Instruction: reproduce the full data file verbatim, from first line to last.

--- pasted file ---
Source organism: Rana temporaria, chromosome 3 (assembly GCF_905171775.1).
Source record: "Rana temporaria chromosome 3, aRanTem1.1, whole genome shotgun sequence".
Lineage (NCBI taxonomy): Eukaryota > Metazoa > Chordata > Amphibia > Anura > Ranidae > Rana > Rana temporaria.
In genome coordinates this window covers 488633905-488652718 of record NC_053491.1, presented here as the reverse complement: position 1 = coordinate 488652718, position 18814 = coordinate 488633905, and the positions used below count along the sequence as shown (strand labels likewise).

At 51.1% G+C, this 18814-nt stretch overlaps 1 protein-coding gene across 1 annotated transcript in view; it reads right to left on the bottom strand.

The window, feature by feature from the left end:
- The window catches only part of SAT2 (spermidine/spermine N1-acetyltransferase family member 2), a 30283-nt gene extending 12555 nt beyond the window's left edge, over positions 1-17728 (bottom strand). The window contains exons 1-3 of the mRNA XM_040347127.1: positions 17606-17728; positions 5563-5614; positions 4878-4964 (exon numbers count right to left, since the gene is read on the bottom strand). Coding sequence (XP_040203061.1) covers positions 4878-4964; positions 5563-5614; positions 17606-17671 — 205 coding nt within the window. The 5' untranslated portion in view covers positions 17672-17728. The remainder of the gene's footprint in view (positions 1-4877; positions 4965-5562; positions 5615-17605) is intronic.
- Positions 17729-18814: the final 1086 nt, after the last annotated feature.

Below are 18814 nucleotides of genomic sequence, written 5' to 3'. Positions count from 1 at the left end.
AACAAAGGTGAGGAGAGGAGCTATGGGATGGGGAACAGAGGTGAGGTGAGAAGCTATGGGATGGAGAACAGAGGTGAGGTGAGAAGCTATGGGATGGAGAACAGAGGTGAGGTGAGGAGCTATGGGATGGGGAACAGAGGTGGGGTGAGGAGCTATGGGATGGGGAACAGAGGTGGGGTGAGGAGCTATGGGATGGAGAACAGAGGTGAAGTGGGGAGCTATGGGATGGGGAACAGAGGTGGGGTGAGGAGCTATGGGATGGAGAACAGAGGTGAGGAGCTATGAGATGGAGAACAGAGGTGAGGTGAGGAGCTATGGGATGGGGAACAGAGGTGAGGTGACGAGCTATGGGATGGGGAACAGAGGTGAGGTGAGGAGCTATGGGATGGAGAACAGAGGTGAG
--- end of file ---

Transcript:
Source organism: Rana temporaria, chromosome 3 (assembly GCF_905171775.1).
Source record: "Rana temporaria chromosome 3, aRanTem1.1, whole genome shotgun sequence".
Lineage (NCBI taxonomy): Eukaryota > Metazoa > Chordata > Amphibia > Anura > Ranidae > Rana > Rana temporaria.
In genome coordinates this window covers 488633905-488652718 of record NC_053491.1, presented here as the reverse complement: position 1 = coordinate 488652718, position 18814 = coordinate 488633905, and the positions used below count along the sequence as shown (strand labels likewise).

At 51.1% G+C, this 18814-nt stretch overlaps 1 protein-coding gene across 1 annotated transcript in view; it reads right to left on the bottom strand.

The window, feature by feature from the left end:
- The window catches only part of SAT2 (spermidine/spermine N1-acetyltransferase family member 2), a 30283-nt gene extending 12555 nt beyond the window's left edge, over positions 1-17728 (bottom strand). The window contains exons 1-3 of the mRNA XM_040347127.1: positions 17606-17728; positions 5563-5614; positions 4878-4964 (exon numbers count right to left, since the gene is read on the bottom strand). Coding sequence (XP_040203061.1) covers positions 4878-4964; positions 5563-5614; positions 17606-17671 — 205 coding nt within the window. The 5' untranslated portion in view covers positions 17672-17728. The remainder of the gene's footprint in view (positions 1-4877; positions 4965-5562; positions 5615-17605) is intronic.
- Positions 17729-18814: the final 1086 nt, after the last annotated feature.

Below are 18814 nucleotides of genomic sequence, written 5' to 3'. Positions count from 1 at the left end.
AACAAAGGTGAGGAGAGGAGCTATGGGATGGGGAACAGAGGTGAGGTGAGAAGCTATGGGATGGAGAACAGAGGTGAGGTGAGAAGCTATGGGATGGAGAACAGAGGTGAGGTGAGGAGCTATGGGATGGGGAACAGAGGTGGGGTGAGGAGCTATGGGATGGGGAACAGAGGTGGGGTGAGGAGCTATGGGATGGAGAACAGAGGTGAAGTGGGGAGCTATGGGATGGGGAACAGAGGTGGGGTGAGGAGCTATGGGATGGAGAACAGAGGTGAGGAGCTATGAGATGGAGAACAGAGGTGAGGTGAGGAGCTATGGGATGGGGAACAGAGGTGAGGTGACGAGCTATGGGATGGGGAACAGAGGTGAGGTGAGGAGCTATGGGATGGAGAACAGAGGTGAG